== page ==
He told the officers he wanted to go looking for “monsters” - anyone with a lot of drugs and cash.
Hendrix thought Jenkins meant in a police capacity - until Jenkins opened up the rear doors of his police issued van to show them two large black duffel bags.
In the first, a green-headed sledgehammer, an 18-inch black-bladed machete, a four-pronged grappling hook, heavy-duty bolt cutters, various knives and pry bars, and an axe. In the second, an array of black clothing, black shoes, black gloves, a set of binoculars, ski masks and ski goggles, and two sneering, full-face masks that looked like characters from Alien.
“Once I seen all that, I came to the conclusion he was talking about robbing him,” said Hendrix.
After the arrest at Internal Affairs, the FBI executed search warrants on all seven officers’ homes and vehicles. In Jenkins’ van they found the two duffel bags, and in the driver’s side door, a set of well-worn brass knuckles.
That night, the entire squad slept in the Howard County Detention Center, 20 minutes south of the city. Some of them compared stories and vowed not to crack under pressure from the feds. But as days became weeks and then months, one by one the officers took plea deals.
Ward and Hendrix were the first, then Rayam and two days later, his old partner Gondo. Jenkins held out the longest, pleading guilty just weeks away from the start of the trial.
As the former colleagues started to turn on one another, investigators gathered enough new information to charge Jenkins’ predecessor, former GTTF officer-in-charge Thomas Allers, with racketeering and robbery.
The indictment detailed not only years of robberies committed with Gondo and Rayam, but a tragic connection to the death of Davon Robinson.
Two months before he was murdered, Robinson was arrested by Rayam, Gondo, Hersl and Allers for a slew of handgun possession charges. The 31-year-old had been in court for his arraignment the morning he was shot.
The alleged shooter, a 25-year-old man known by the street name “Sticky”, was arrested 20 days later. The mother of Robinson’s children told the FBI that back when Robinson was arrested by the GTTF, the officers stole $10,000 in cash, money that Robinson desperately needed to repay a debt. When he couldn’t, she says, he was murdered. (The BBC was unable to reach members of Robinson’s family.)
Allers pleaded guilty on 6 December 2017.
As the trial date grew closer, the public learned of yet another death connected to the GTTF.
On 15 November 2017, Baltimore homicide detective Sean Suiter went to the site of a triple murder he was investigating and was shot to death in broad daylight.
The weapon used was his own. There were three shots fired, and the description of the suspect was vague - an African-American male in a black and white coat who left no DNA and no fingerprints.
Police locked down the neighbourhood around the site for five days, an action the ACLU called “constitutionally suspect”, as they combed the area for clues.
Police commissioner Davis revealed that the day after his death, Suiter was scheduled to testify in front of a grand jury about his time working with Jenkins, Ward and Gondo.
Davis denied that Suiter himself was under investigation, calling him a “stellar detective, great friend, loving husband and dedicated father”.
The killing remains unsolved.
On the first day of the highly anticipated Gun Trace Task Force trial, former detective Hersl emerged from a wooden door at the back of Judge Catherine Blake’s courtroom, a US Marshal by his side, dressed in khakis and a navy blazer. He nodded to his parents and siblings, seated in a row near the top of the stadium-style seating gallery. Marcus Taylor followed in a navy coat and tie, with a small wave to his parents and extended family. Both men had been incarcerated since the day of their arrest.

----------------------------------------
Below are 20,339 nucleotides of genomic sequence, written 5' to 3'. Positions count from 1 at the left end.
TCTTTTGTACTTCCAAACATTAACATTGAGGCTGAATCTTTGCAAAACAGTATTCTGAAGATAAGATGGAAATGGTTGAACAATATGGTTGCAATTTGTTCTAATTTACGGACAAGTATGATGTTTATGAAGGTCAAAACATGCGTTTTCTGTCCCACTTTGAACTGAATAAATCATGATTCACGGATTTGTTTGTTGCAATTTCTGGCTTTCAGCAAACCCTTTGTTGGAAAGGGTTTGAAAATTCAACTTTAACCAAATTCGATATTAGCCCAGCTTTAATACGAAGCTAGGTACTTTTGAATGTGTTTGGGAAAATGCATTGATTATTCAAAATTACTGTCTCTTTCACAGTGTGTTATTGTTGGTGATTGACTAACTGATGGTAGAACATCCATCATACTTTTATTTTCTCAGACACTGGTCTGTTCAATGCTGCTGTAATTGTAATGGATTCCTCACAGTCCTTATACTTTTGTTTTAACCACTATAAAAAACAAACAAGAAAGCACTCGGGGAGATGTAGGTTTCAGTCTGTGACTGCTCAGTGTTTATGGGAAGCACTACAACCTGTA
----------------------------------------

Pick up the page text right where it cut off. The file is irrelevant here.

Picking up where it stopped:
The government was represented by two over six-foot-tall assistant US attorneys, Leo Wise and Derek Hines, dubbed the “Twin Towers of Justice” as much for their stature as for their rigid, methodical style in court.
“The police officers in this case were entrusted with these,” Wise told the jury, holding the men’s badges and guns aloft. “They can be used for good. They can be used for evil.”
The first witness was former detective Maurice Ward. He entered in a bright green prison shirt, loose pants and rubber shoes, his hair and beard overgrown. As he waited to be sworn in, his bleary eyes scanned the audience for a familiar face. He did not appear to find one.
Over the course of two days, Ward walked the jury through years of robbery incidents going back to 2009, ones committed with Taylor, Hendrix and Jenkins when they were on a narcotics squad together, and ones committed with Hersl, Gondo and Rayam when they all joined the GTTF.
Ward explained the door-pops and the profiling. He said that Jenkins advised them to carry BB guns to plant if they ever shot an unarmed person. After the Stevenson robbery, Ward claimed he scattered the cash in a field behind his house, too scared of getting caught to spend or save it.
“You don’t want to be the one in the squad saying, ‘I’m not with that,’” he said. “You don’t want to be blackballed.”
The former officers testified in the same order in which they had pleaded guilty. Day after day they confessed to their crimes, and clashed with defence lawyers who tried to undermine their credibility.
“You lied on at least 13 probable cause statements,” said William Purpura, Hersl’s lawyer, as he cross-examined Rayam.
“I totally understand my faults, sir.”
“You lied to juries, juries like this one,” Purpura continued. “You stole money. You stole narcotics. You stole guns… You can’t stop lying.”
“I’m not lying now,” Rayam said. “It’s never too late to do the right thing.”